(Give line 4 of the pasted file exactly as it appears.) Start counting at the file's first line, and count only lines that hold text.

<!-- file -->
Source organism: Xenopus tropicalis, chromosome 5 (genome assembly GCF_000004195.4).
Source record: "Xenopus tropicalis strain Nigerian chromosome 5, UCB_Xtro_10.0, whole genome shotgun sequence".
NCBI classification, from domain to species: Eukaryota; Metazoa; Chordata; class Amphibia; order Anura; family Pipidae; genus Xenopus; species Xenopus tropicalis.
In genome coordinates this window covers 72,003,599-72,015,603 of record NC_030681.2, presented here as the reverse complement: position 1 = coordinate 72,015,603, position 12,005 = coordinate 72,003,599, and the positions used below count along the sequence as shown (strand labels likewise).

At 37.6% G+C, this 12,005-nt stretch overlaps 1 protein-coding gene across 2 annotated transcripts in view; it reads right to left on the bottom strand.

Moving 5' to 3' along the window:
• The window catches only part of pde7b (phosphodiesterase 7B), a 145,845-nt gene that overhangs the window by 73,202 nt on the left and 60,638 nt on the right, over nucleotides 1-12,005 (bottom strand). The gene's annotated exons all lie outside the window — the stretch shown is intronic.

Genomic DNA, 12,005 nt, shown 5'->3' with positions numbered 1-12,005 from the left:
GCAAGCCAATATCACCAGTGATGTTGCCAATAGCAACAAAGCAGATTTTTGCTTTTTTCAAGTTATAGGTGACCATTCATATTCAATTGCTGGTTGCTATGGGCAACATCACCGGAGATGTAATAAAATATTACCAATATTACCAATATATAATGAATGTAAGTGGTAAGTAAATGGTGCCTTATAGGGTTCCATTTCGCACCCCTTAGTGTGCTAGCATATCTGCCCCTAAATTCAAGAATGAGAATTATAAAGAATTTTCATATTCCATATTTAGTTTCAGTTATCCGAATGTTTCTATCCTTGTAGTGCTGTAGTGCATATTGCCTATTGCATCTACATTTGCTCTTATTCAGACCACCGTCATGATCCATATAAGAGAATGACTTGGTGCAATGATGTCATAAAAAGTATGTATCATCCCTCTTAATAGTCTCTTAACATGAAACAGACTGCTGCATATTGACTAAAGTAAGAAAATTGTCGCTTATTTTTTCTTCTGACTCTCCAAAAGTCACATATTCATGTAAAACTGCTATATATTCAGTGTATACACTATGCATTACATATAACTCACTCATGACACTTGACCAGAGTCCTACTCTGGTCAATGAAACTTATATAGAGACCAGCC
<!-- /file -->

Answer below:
In genome coordinates this window covers 72,003,599-72,015,603 of record NC_030681.2, presented here as the reverse complement: position 1 = coordinate 72,015,603, position 12,005 = coordinate 72,003,599, and the positions used below count along the sequence as shown (strand labels likewise).